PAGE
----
Last night I had the pleasure of eating at one of my favorite restaurants in the world, Da Greco. Da Greco is a phenomenal Italian restaurant located on Barcelona’s bustling Passeig de Gracia. Considering the quality of the food, the size of the portions, and the friendliness of the staff, the menu prices are quite reasonable. It is not a cheap meal, but you don’t need to be royalty to dine at Da Greco. My favorite entree, the “variety of pasta,” is selected by the chef each night and is typically around 12 Euros. That being said, you are treated to a fine dining experience at Da Greco and that includes all the bells and whistles of a fancy restaurant. When I sat down last night there was a spoon, three forks, two knives, two glasses, and two plates set in front of me. While multi-course meals can feature even more utensils than that, Da Greco definitely provided enough utensils to confuse some less experienced diners. I immediately thought of my dad and his constant table etiquette reminders throughout my childhood, and I thought it might be a nice opportunity to write a refresher/lesson for my blog. Below you will find a list of some of some, but not all, table etiquette rules. I included some more obvious ones that Dad has drilled into my brain over the years, but also a few obscure ones I have found valuable.
I’ll start off with some rapid fire for some of the more common ones I used to hear pretty much every meal. Keep your elbows off the table, chew with your mouth closed, don’t speak with food in your mouth, keep your napkin on your lap, wait until everyone is served to begin eating, don’t reach across the table, don’t play with your food, etc..
But the more complicated tips relate to silverware use and placement. It is easy to get confused because there are two different, proper ways (if you exclude Asian dining, which includes chopsticks and other different utensils and is a whole different story entirely). The reason is that there are two major styles of etiquette: American and Continental. American is clearly used in the United States while Continental is a European style (and is sometimes simply called European style) and is more globally accepted. Both are correct as long as used consistently, although many argue that the Continental style is more efficient and sophisticated than the American style.
The reason American style (also called the Zig-Zag Method) is considered inefficient is is because it requires diners to cut a piece of food with the knife in the right hand and fork in the left, set the knife down on the plate, transfer the fork to the right hand to eat, and then transfer it back to the left in order to cut another piece. The Continental method allows you to use your fork in your left hand, eliminating the need to switch hands. Again, both are acceptable as long as you stick to just one method.
In both American and Continental styles, though, it is improper to eat your soup by scooping towards your body. It is correct to scoop away, thus preventing the possibility of splashing any soup on yourself. Also, when finished eating your soup, you ought to set your spoon down on the service plate (the plate underneath the bowl), rather than leaving it in the bowl itself.
When setting knives and forks down the American and Continental styles differ slightly if you intend to indicate that you have completed your meal. In the American way, the knife is typically set at the top right corner of the plate, while the fork is placed with the handle at about 4 o’clock. The Continental way has both the knife and fork handles parallel at the 4 o’clock mark, however this is also considered proper in the American style, though the reverse is not true (knife at the top right corner would be incorrect under the Continental rules).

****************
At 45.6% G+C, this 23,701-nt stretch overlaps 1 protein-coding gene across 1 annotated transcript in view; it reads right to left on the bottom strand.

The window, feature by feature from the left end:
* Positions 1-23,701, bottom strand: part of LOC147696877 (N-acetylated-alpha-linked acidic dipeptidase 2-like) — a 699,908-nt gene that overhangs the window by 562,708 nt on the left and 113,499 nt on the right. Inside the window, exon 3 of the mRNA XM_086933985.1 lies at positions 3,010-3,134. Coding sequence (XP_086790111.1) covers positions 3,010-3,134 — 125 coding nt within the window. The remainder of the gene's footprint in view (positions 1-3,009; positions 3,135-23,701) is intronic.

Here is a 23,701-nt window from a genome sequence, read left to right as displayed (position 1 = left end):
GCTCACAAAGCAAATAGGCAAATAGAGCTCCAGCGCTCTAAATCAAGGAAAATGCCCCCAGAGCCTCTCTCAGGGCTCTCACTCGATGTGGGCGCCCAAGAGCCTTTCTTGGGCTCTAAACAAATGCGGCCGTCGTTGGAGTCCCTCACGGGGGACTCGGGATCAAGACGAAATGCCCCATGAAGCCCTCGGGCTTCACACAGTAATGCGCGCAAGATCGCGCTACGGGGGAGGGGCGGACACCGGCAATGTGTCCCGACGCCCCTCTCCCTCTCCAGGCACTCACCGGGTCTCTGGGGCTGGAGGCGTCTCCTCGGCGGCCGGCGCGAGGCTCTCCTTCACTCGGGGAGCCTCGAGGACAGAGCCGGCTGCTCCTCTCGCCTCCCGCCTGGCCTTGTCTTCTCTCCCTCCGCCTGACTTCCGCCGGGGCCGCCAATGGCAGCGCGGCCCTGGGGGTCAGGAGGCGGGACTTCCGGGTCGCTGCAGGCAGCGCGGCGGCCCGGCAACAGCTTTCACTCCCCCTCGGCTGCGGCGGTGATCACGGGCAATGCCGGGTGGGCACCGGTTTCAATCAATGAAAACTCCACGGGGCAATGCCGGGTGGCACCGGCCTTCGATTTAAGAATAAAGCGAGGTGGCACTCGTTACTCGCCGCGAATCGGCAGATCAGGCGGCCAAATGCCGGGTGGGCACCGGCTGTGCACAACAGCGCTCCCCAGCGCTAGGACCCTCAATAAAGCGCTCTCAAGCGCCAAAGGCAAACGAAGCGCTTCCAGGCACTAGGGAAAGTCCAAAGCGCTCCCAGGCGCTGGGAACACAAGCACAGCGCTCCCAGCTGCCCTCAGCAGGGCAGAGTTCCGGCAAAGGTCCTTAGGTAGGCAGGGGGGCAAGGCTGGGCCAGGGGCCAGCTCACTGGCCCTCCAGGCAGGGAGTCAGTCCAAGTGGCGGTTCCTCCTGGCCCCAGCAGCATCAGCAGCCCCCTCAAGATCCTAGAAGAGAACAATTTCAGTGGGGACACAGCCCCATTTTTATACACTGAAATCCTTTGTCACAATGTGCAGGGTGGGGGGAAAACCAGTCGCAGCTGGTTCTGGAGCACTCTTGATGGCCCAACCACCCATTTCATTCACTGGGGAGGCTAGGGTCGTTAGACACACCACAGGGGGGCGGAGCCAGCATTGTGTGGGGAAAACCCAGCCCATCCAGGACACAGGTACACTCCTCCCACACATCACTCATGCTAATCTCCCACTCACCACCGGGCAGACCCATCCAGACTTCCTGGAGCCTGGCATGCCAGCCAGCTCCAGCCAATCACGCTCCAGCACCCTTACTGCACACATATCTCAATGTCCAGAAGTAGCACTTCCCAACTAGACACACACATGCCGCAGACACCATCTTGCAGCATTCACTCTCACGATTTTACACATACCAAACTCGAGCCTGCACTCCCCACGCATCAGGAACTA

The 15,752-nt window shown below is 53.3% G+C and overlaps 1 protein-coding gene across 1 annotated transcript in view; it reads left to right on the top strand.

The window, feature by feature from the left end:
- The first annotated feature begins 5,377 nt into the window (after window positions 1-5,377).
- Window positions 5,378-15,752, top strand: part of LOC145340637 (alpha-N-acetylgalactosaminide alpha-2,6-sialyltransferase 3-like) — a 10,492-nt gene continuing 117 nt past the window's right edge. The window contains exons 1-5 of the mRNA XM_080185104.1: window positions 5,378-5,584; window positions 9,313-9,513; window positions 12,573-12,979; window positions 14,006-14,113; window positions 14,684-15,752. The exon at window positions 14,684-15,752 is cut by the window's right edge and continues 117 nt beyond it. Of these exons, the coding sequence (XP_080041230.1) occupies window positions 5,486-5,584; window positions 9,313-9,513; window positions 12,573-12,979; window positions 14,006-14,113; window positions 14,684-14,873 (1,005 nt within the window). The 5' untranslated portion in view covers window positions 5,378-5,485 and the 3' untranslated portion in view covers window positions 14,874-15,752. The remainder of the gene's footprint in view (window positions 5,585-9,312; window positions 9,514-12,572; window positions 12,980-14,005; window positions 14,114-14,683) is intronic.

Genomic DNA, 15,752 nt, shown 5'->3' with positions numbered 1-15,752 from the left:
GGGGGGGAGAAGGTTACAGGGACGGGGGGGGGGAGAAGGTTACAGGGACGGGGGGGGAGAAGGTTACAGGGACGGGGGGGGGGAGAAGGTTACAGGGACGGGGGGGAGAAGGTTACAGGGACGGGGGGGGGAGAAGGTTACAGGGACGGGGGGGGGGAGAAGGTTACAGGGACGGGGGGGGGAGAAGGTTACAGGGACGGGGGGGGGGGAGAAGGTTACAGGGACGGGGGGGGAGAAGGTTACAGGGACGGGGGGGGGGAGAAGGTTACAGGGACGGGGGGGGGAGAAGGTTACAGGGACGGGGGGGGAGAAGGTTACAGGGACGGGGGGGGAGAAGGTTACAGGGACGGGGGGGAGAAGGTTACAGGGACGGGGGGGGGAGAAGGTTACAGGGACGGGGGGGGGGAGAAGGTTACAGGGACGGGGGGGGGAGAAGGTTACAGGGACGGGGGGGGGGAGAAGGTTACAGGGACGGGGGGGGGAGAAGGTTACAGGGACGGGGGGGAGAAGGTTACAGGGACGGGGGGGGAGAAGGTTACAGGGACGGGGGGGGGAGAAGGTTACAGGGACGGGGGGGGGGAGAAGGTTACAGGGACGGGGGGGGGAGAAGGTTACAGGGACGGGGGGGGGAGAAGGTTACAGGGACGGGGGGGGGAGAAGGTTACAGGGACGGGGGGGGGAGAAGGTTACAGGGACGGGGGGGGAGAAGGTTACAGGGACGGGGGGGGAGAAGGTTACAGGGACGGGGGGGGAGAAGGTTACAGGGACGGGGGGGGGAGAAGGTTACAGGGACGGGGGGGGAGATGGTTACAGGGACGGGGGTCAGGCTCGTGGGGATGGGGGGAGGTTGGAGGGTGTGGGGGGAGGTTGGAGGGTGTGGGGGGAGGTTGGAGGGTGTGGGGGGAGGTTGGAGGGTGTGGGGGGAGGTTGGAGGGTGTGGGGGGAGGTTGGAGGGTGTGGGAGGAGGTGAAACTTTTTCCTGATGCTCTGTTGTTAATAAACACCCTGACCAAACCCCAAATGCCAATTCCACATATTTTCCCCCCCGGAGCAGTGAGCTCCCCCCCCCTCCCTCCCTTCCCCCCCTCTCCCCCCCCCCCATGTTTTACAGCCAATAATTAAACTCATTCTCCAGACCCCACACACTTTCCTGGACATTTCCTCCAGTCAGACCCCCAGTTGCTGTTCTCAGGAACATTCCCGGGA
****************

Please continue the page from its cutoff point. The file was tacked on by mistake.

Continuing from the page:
If you are still eating your meal, though, the two styles are identical. The knife handle should be placed at around 4 o’clock and should crisscross the fork which should be placed with the handle at approximately 8 o’clock. Note that in all of these placements, the blade of the knife should be facing inwards towards you and not the rest of the table.
However, the fork placement varies in American and Continental style as in the American style it should be placed tines up, while in the Continental style it should be placed tines down. Remember, also, that once a utensil has been used it should not touch the tablecloth again and should always rest on whichever plate you are using or have finished using.
Lastly, a good general tip if you are confused which utensil to use is to eat inward. That is, if there are 2 knives and 2 forks, use the outer knife and fork for your salad/appetizer and the inner knife and fork for your main course. If it is a multi-course meal with, say, a salad and an appetizer, there ought to be three knives and forks on the table OR the waiter or waitress should bring you a second set of appetizer utensils after removing the first set. There is a good graphic below that identifies all the different types of basic utensils and their purposes, including which glasses are used for which kinds of drinks. While there are definitely other types of utensils, especially for various seafood dishes, there are quite a few and for the brevity of this post I will not include them. I hope you learned something!
PS. For more information you can go to this website here, called Etiquette Scholar. It has an abundance of information and I often use it for reference.